This cautionary tale will resonate strongly with women from the UK born in the 1950s, many of whom have taken to social media and supported petitions to the government to express their anger at the sudden changing of goalposts by the UK government, the country’s biggest pension provider. It also shows that relying on anyone but yourself to fund your retirement could be costly and turn up unpleasant surprises.
Huge numbers of women are affected by the changes to the State Pension Age (SPA) which were introduced by the 1995 Pension Act and the 2011 Pension Act. These changes increased the official SPA for women from 60 to 65, to bring it in line with that of men. Many women born on or after 6th April 1951 and approaching retirement are complaining at the unfair way that the changes were implemented with insufficient warning and the unexpected acceleration of the process. These factors combined have thrown the financial situation of thousands of women into chaos and in certain cases caused severe financial hardship.
Take the example of Claire, who was looking forward to retiring at 60. After the legislative changes, Claire will not now receive her pension until she reaches 65 even though she has paid in for the required 35 years. Not only will she not receive her pension during those five years, but during that extra half decade working she will have to pay thousands in additional pension payments. Claire estimates that, when you add up the lost income and the extra pension payments, the changes are costing her in excess of £50,000.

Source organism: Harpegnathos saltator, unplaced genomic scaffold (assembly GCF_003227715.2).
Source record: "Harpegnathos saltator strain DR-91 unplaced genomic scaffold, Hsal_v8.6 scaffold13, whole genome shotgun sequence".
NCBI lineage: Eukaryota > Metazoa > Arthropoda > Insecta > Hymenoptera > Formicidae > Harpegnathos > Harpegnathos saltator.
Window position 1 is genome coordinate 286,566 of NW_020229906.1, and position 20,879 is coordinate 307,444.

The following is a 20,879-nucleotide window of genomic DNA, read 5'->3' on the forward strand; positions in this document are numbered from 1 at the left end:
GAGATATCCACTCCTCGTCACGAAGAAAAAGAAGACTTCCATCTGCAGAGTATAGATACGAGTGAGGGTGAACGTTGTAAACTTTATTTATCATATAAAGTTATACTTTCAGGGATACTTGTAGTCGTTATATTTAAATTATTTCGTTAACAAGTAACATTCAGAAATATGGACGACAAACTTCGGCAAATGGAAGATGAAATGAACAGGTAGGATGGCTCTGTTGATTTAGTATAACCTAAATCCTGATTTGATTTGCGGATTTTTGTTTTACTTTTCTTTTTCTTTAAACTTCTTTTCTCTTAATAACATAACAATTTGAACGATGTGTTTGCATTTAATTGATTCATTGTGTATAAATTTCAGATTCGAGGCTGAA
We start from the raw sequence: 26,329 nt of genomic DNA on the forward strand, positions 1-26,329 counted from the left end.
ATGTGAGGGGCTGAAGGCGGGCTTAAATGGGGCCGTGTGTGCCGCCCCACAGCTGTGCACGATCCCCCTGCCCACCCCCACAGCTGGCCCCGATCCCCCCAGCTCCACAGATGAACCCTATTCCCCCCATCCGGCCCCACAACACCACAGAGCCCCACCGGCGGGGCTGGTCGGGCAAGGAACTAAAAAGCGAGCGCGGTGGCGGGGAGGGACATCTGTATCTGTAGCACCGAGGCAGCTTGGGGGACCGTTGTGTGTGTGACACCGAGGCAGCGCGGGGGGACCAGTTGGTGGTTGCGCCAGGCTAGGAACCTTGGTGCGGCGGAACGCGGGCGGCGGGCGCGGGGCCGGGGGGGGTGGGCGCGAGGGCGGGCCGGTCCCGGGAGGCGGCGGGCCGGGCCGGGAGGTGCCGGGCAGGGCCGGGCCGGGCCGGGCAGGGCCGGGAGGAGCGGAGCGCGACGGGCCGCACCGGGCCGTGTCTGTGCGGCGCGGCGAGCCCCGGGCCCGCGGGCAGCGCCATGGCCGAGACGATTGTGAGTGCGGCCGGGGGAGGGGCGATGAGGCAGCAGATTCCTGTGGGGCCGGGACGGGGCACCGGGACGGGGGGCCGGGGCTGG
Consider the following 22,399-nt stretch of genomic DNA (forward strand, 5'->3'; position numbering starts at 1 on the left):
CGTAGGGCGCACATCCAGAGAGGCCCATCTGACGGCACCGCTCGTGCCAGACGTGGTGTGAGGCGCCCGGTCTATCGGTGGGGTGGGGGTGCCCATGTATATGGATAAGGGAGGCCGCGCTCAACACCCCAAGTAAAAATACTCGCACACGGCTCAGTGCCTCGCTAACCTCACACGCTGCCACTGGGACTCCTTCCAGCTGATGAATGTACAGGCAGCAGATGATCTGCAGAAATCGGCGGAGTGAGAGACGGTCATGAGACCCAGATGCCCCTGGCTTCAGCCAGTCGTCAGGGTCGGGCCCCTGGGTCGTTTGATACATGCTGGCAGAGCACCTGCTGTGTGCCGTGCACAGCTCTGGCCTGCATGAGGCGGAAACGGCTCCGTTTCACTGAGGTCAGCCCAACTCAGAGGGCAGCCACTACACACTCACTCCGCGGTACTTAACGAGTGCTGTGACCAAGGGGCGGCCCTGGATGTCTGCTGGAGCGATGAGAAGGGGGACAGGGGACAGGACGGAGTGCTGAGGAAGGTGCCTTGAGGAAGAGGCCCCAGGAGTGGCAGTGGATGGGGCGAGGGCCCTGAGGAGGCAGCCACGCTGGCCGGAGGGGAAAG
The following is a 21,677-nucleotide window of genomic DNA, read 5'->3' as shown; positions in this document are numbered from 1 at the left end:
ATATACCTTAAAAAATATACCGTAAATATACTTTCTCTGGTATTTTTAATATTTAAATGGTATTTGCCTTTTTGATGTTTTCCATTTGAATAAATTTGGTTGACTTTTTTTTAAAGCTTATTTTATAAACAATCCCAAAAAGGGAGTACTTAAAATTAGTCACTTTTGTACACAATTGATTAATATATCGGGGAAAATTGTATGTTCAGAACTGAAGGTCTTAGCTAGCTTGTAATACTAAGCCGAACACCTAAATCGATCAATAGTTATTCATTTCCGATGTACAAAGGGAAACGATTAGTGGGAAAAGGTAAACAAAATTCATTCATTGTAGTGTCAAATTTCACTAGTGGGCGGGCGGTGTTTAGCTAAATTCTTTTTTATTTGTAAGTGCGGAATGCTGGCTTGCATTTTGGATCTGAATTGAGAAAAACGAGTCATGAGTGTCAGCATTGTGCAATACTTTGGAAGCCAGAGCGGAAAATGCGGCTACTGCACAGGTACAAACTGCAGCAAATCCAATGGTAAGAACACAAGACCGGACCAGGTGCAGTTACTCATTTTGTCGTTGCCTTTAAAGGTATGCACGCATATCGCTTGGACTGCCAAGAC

Another typical case is that of Anne who took early retirement in 2011 thinking that she would get her state pension when she reached the age of 60 in 2014 but subsequently received a letter in 2012 to say that her state pension date had been deferred to 2020. She finds herself forced to sell her home in order to survive as health problems mean she cannot return to her former career, even if she found someone willing to employ her in her sixties. Anne’s situation does seem particularly unfair when you consider that someone born a year before her and not affected by the changes could retire at 60.
The moral of the story is that you have to take control of your own retirement provision. Start from the perspective that you won’t receive anything from the government and work out your financial plan of saving and investing on that basis. It may well be that you will receive a state pension but, even if you do, the most you can currently get is £119.30 per week. That’s a nice bonus but certainly not enough for the kind of worry-free retirement you want. For that you need to take the matter into your own hands.
For further advice on saving and investing for a secure future, why not contact an Infinity adviser who can help you put a watertight plan in place so you don’t get any nasty surprises and can enjoy the retirement you deserve?
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